Concern on diminishing wildlife
Published on: Friday, December 28, 2018
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Sabah: The year 2018 saw wildlife conservation in Sabah reviewed to tackle the dwindling population of species that are under threat due to poaching and loss of habitat.

With a new State Government in place, extensive efforts have been taken to improve the Sabah Wildlife Department's core activities of enforcement, wildlife monitoring, and addressing human-wildlife conflict, enhancing awareness on wildlife conservation as well as research and capacity building.

This came following increased human-elephant conflict in Telupid, Kinabatangan, Tawau and Lahad Datu over the years that does not augur well for the future of Borneo elephants in Sabah which, based on a 12-year-old population data, showed that Sabah has only about 2,000 Bornean elephants left.

Its population has dwindled because many wild Bornean elephants have been either shot or poisoned in the past five years.

Sabah's iconic Bornean orangutan, a wildlife species that has been used as a mascot for many national programmes and one of the most popular tourism draws for visitors, has declined considerably in numbers.

According to a recent scientific paper that was published in the Current Biology Journal, there were 100,000 Orangutans killed in Borneo in the last 16 years. Out of that number, more than 6,000 died in Sabah alone.

Poaching has reached pandemic proportions, evident from the alarming number of cases encountered in many fully protected areas that shelter the remaining pristine forests and wildlife of Sabah.

It is no longer just a matter of self-indulgence for personal consumption but feeds the very lucrative and illegal global trade of wildlife products.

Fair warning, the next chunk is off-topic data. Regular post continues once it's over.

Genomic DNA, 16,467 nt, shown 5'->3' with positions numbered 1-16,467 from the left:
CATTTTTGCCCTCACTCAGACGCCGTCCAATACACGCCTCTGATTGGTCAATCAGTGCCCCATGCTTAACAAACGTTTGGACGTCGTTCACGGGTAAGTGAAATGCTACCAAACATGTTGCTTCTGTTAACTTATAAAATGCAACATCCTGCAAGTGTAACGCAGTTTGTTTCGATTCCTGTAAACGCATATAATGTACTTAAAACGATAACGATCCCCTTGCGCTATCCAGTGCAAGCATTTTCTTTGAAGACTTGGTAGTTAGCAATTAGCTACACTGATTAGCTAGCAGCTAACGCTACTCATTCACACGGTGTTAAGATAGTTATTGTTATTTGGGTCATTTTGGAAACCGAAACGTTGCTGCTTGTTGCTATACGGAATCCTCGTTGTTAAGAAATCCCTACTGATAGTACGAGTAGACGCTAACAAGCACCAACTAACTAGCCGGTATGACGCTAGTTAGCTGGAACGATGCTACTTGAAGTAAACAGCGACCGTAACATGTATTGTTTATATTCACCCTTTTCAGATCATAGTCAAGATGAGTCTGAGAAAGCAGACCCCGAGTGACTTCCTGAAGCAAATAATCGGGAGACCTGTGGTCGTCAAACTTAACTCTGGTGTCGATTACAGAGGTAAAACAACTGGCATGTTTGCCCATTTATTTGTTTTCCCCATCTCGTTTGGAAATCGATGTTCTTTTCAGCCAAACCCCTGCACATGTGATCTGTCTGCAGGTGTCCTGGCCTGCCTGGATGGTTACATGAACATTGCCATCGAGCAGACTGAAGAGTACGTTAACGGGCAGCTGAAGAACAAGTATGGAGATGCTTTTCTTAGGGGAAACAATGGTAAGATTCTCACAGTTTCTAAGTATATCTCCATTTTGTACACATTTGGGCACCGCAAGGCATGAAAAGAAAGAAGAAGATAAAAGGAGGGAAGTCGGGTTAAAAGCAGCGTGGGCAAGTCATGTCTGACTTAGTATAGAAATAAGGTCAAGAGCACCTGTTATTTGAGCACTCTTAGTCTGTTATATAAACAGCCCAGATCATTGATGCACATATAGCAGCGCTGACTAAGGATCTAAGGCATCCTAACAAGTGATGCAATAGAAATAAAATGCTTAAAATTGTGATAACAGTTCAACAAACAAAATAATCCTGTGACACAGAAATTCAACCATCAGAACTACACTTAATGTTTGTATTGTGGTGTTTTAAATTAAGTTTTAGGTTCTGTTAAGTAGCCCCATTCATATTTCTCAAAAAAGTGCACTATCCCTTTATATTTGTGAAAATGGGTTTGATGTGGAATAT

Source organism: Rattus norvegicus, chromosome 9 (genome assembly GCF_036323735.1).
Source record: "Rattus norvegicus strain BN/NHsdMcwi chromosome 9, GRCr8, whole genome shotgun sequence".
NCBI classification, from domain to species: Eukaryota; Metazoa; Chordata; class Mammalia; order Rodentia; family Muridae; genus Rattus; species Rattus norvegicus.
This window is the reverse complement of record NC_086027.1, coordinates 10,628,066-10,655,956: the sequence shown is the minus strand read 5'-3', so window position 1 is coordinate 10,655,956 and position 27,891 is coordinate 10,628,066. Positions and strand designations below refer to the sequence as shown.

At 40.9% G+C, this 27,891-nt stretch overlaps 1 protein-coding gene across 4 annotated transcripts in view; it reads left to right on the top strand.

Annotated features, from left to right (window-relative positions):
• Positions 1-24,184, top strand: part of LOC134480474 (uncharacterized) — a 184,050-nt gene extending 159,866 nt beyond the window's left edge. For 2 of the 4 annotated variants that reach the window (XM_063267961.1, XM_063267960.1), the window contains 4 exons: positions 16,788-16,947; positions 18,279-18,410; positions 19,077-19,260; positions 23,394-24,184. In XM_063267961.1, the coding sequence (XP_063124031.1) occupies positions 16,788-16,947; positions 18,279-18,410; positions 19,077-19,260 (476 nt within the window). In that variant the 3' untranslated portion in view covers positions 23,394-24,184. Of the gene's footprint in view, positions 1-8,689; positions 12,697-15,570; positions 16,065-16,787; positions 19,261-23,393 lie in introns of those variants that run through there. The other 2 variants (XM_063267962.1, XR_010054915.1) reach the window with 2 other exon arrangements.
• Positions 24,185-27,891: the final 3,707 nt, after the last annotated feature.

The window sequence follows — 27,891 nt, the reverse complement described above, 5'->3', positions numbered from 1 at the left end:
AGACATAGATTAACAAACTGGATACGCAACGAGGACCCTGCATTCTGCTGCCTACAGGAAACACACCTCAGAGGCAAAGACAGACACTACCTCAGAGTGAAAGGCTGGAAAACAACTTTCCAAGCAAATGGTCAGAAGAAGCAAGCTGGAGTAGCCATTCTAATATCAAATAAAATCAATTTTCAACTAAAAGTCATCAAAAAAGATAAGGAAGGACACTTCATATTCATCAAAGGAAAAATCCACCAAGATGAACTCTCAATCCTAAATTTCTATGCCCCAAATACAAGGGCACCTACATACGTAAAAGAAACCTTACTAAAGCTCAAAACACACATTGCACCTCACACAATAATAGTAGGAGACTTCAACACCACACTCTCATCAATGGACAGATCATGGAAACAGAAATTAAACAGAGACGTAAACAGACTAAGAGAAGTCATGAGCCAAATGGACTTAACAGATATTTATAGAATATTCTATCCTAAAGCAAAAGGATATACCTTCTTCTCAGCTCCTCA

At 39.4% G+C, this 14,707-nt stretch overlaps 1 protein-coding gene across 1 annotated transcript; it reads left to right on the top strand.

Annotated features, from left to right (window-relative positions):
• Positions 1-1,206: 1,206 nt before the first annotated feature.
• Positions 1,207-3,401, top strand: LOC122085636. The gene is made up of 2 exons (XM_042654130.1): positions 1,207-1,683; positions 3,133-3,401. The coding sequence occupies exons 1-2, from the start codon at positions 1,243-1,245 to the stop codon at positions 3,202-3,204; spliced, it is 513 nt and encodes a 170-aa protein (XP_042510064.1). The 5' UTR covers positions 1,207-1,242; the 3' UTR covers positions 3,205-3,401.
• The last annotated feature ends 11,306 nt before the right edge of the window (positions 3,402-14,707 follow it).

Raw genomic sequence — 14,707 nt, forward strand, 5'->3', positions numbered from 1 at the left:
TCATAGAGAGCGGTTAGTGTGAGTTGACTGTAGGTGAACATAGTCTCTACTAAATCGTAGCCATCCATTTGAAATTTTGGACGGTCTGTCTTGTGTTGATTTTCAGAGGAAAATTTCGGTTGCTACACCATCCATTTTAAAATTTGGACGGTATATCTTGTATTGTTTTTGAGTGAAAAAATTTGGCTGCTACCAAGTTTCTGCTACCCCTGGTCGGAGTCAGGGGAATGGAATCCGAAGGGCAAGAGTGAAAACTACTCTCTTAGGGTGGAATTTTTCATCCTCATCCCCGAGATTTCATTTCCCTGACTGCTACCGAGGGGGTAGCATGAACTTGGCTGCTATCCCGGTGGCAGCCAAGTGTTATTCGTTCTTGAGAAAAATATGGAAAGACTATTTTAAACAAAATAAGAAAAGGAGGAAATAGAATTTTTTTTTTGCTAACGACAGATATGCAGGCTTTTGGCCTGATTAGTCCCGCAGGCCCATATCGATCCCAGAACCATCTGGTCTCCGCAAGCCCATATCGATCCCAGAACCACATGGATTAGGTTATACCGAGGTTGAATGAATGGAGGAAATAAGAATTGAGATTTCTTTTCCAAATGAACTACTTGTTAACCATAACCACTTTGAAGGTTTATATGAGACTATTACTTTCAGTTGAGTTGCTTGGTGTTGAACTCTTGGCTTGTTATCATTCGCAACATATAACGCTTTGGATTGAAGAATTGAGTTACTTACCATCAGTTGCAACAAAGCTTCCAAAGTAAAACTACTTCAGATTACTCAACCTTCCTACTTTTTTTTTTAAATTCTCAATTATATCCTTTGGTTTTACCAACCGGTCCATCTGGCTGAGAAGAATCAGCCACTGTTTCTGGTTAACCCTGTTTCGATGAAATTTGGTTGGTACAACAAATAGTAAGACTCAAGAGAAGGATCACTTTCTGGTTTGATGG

The Sabah Wildlife Department has also gone all out to protect Sabah's wildlife after several cases of exotic dinners being served in private homes were reported in Kota Kinabalu.

It is believed that the increase in tourists to Sabah has given rise to private dinners for visitors longing for the meat of protected species which, if not tackled, will spell doom for Sabah's wildlife.

Lok Kawi Wildlife Park also made good its promises to make things better for the animals under their care.

Although enclosure upgrade will take several years involving significant investment, there are many steps that the park management has already embarked on.

The condition of the animals has by far improved tremendously. Elephants have gained weight and the orang-utans have been put on a new strict diet plan. The rectification works on the elephant display area are ongoing and progressing well, according to Deputy Chief Minister-cum-Tourism, Culture and Environment Minister Datuk Christina Liew in October.

The year also saw giant companies stepping in to help in wildlife conservation, among them was the Memorandum of Agreement (MoA) between Genting Plantations Berhad and Sabah Wildlife Department which will see wildlife, including Borneo pygmy elephants, having more living space.

The agreement saw 44.5 hectares of oil palm plantation land being set aside for wildlife conservation in the east coast. In addition to give elephants and other wildlife an undisturbed area to go to, the move also helped reduce human-elephant conflict.

Despite all-out efforts to save elephant, elephant deaths are still reported with a total of 30 deaths thus far this year, prompting the State Government to contemplate creating a new "corridor of life" linking three known pygmy elephant habitats which will have ample food and thus ensure their survival through minimising conflicts with humans.

Pangolins were also not spared, among them involved the seizure of pangolin scales valued at more than RM100 million from a man who tried to export the prohibited goods at the Sepanggar Port in September.

Sabahans were also shocked when news of an adult green sea turtle earlier rescued and tagged for conservation in Sabah was butchered for its meat in Cebu City, Philippine in December. - Sherell Jeffrey


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